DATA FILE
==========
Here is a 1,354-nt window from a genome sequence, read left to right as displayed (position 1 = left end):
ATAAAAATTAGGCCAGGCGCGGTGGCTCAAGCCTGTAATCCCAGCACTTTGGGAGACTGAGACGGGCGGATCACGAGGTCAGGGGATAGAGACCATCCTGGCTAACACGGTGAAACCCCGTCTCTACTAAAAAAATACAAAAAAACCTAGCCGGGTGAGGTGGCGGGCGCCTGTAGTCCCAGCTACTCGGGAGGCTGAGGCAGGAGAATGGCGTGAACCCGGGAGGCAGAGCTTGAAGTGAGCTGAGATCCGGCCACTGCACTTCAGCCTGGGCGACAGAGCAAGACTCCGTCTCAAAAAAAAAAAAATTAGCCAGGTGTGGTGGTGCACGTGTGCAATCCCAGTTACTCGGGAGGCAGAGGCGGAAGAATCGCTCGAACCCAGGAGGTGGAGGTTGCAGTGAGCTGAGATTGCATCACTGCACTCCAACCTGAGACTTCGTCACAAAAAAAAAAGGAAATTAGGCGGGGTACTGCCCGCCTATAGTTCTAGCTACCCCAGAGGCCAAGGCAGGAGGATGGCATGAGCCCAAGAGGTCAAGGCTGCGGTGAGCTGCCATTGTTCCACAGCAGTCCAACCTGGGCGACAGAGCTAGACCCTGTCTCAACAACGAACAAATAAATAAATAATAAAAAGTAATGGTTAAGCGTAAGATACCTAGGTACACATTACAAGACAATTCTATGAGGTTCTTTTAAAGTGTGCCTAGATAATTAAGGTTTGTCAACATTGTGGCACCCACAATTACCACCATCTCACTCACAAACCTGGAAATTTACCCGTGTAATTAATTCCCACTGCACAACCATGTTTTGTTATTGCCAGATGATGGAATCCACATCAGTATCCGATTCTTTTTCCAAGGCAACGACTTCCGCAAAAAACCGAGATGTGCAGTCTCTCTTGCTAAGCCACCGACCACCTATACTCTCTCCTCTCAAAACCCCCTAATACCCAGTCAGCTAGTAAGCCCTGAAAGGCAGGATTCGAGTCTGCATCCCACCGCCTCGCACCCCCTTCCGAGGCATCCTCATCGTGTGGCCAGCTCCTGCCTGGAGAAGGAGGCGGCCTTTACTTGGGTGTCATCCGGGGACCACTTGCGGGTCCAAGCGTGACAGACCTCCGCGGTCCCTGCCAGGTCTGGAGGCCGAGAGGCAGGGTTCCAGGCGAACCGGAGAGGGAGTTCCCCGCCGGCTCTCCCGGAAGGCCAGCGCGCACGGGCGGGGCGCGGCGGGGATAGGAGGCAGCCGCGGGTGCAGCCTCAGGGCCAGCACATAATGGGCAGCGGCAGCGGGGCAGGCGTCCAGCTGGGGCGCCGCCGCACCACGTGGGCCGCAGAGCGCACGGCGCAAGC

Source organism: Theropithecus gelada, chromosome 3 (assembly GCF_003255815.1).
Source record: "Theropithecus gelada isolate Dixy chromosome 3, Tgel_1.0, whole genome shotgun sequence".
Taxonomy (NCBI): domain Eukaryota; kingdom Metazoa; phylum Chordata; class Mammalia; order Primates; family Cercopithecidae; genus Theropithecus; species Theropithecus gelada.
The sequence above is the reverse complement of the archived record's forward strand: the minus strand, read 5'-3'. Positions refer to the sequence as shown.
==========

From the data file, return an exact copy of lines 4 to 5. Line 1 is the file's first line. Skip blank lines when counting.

Source record: "Theropithecus gelada isolate Dixy chromosome 3, Tgel_1.0, whole genome shotgun sequence".
Taxonomy (NCBI): domain Eukaryota; kingdom Metazoa; phylum Chordata; class Mammalia; order Primates; family Cercopithecidae; genus Theropithecus; species Theropithecus gelada.